A shortage of life-saving medical gear has pitted states against each other and the federal government as they scramble to try to purchase the medical equipment needed to fight COVID-19.
Governors have been pleading with the Trump administration to take charge and make sure states can access enough equipment, but President Trump has been reluctant to do so, urging states to order their own personal protective equipment.
Experts and governors said the lack of a central coordinating authority has turned the medical supply market into a free-for-all. ADVERTISEMENT
The competition has driven up prices, and governors argue they are continually being outbid by the federal government.
During a press briefing earlier this month, Vice President Pence acknowledged the tension between the federal government and the states.
“We want to partner with every governor and make sure the left hand knows what the right hand is doing in terms of acquiring resources,” Pence said.
But governors said the situation has not improved.
“We’re in a situation where you have 50 states all competing for supplies. The federal government is also competing for supplies. Private hospitals are also competing for supplies. So we’ve created a situation where you literally have hundreds of entities looking to buy the same exact materials,” New York Gov. Andrew Cuomo (D) said Monday.
In a joint op-ed in The Washington Post on Monday, Maryland Gov. Larry Hogan (R) and Michigan Gov. Gretchen Whitmer (D) urged better coordination from the federal government. ADVERTISEMENT
“The Federal Emergency Management Agency (FEMA) needs to better coordinate the distribution of supplies based on need. Right now, there is no single authority tracking where every spare ventilator is or where there are shortages,” they wrote.
Massachusetts Gov. Charlie Baker (R) raised the issue during a call with Trump earlier this month. Last week, he reported the same problems.
During a press conference, a visibly emotional Baker said Massachusetts has ordered “millions” of pieces of equipment such as masks but has watched the federal government take them away.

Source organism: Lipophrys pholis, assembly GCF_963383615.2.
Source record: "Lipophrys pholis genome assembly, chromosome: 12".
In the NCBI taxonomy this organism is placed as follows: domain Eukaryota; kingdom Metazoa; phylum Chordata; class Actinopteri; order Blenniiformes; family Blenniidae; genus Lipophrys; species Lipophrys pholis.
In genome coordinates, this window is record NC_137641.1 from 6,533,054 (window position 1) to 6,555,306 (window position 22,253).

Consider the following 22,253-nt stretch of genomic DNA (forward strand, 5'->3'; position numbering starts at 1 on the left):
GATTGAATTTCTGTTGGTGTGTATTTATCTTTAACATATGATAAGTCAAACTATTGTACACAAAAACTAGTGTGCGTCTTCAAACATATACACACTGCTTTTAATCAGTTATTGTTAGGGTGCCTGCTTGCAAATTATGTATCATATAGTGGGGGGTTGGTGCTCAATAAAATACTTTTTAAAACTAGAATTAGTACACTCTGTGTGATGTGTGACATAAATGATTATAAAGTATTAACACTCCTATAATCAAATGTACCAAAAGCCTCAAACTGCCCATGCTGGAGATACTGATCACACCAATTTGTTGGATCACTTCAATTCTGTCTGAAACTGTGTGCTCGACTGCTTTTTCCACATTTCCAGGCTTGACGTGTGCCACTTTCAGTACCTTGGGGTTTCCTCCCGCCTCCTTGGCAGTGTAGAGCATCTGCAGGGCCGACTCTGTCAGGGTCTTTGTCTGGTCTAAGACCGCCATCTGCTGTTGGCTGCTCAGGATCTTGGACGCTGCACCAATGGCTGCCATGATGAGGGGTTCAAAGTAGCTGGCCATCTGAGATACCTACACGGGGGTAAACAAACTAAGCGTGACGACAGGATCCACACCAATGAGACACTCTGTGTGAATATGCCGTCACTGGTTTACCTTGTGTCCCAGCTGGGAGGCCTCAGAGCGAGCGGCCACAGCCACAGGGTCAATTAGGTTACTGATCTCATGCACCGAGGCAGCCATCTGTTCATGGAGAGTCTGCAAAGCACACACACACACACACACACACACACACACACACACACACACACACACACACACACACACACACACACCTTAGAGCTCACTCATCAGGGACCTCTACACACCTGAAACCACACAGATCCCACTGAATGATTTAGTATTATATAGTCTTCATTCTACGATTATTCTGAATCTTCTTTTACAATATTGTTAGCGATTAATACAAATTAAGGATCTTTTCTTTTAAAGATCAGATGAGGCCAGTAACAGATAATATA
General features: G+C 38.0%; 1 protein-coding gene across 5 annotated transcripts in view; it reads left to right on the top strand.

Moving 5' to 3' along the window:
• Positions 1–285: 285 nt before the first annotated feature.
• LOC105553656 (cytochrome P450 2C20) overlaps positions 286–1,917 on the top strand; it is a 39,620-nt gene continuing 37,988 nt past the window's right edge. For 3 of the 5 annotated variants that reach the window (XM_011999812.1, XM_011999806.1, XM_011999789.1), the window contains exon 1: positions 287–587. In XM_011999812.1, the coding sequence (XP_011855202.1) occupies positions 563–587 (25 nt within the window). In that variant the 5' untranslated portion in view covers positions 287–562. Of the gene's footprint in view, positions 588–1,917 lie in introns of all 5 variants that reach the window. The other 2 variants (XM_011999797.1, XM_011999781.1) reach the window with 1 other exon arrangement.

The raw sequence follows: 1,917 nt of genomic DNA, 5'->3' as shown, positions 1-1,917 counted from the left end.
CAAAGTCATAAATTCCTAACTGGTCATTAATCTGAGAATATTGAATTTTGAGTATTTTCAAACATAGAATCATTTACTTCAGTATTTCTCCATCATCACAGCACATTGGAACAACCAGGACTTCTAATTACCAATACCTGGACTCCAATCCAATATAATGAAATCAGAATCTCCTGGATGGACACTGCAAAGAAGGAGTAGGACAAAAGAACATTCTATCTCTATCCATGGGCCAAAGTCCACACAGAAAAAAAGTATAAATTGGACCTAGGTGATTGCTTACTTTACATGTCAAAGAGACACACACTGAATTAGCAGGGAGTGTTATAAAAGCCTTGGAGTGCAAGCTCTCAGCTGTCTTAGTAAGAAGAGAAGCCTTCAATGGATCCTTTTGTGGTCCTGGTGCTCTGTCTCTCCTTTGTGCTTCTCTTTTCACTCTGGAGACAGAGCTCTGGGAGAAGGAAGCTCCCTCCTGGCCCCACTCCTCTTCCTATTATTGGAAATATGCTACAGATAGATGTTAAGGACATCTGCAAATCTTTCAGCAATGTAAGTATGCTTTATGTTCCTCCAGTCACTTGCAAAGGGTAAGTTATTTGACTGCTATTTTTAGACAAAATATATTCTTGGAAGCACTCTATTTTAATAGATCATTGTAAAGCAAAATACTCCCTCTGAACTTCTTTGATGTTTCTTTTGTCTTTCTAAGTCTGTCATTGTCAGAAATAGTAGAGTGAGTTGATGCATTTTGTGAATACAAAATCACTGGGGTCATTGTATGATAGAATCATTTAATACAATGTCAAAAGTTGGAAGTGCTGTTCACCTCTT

“I stand here as someone who has had confirmed orders for millions of pieces of gear evaporate in front of us, and I can’t tell you how frustrating it is,” Baker said.
“We’ve literally got the point where our basic position is until the … thing shows up here in the Commonwealth of Mass, it doesn’t exist. I’m telling you we are killing ourselves trying to make it happen,” Baker said.
As supplies have dwindled, prices have risen.
Soumi Saha, senior director of advocacy at Premier, a company that purchases equipment and supplies for 4,000 hospitals, said N95 masks typically cost about 30 cents each but now cost between $3 and $15 each.
She said face shields typically run $1 apiece and are now selling for about $12 each.
Saha said it’s too soon to tell if the increase is due to price gouging or just market dynamics when new companies are trying to enter the marketplace.
Governors have been urging Trump to step up and use the Korean War-era Defense Production Act (DPA), saying it is the fastest way to get competition under control.
After spending weeks resisting the pressure, Trump late last week announced he would use the DPA to force General Motors to manufacture ventilators.
Trump appointed trade adviser Peter Navarro as the national policy coordinator for the DPA going forward. Navarro told reporters that the administration is working with Ford and General Electric (GE) on ventilator production but ran into “roadblocks” with GM that prompted the use of the DPA.
State leaders have warned they are running dangerously low on the breathing machines as hospital capacity fills up in areas dealing with significant outbreaks.
Cuomo has projected the state will need 30,000 ventilators, while Louisiana Gov. John Bel Edwards (D) has indicated the state will run out of the machines in early April.
But it’s still unclear what impact the DPA will have, especially since GM claimed it was already in the process of making ventilators before the Trump order.
Ben Petok, director of corporate communication at medical device manufacturer Medtronic, said the company directs its ventilators wherever the need is greatest. He would not specify if that means the federal government, states or private hospitals receive more machines.
However, he said the company has not increased prices.
“Price gouging is abhorrent in the face of a global pandemic and not something Medtronic will engage in,” he said.
Saha said prices for some equipment are rising because new companies might not have the same production efficiencies as established companies.
She said the government should establish control of the marketplace through the DPA or price controls or by being very specific about what supplies are needed.
“The government needs to be very clear about what they need, how much they need, where it needs to go and when,” Saha said. “It would help level the playing field.”
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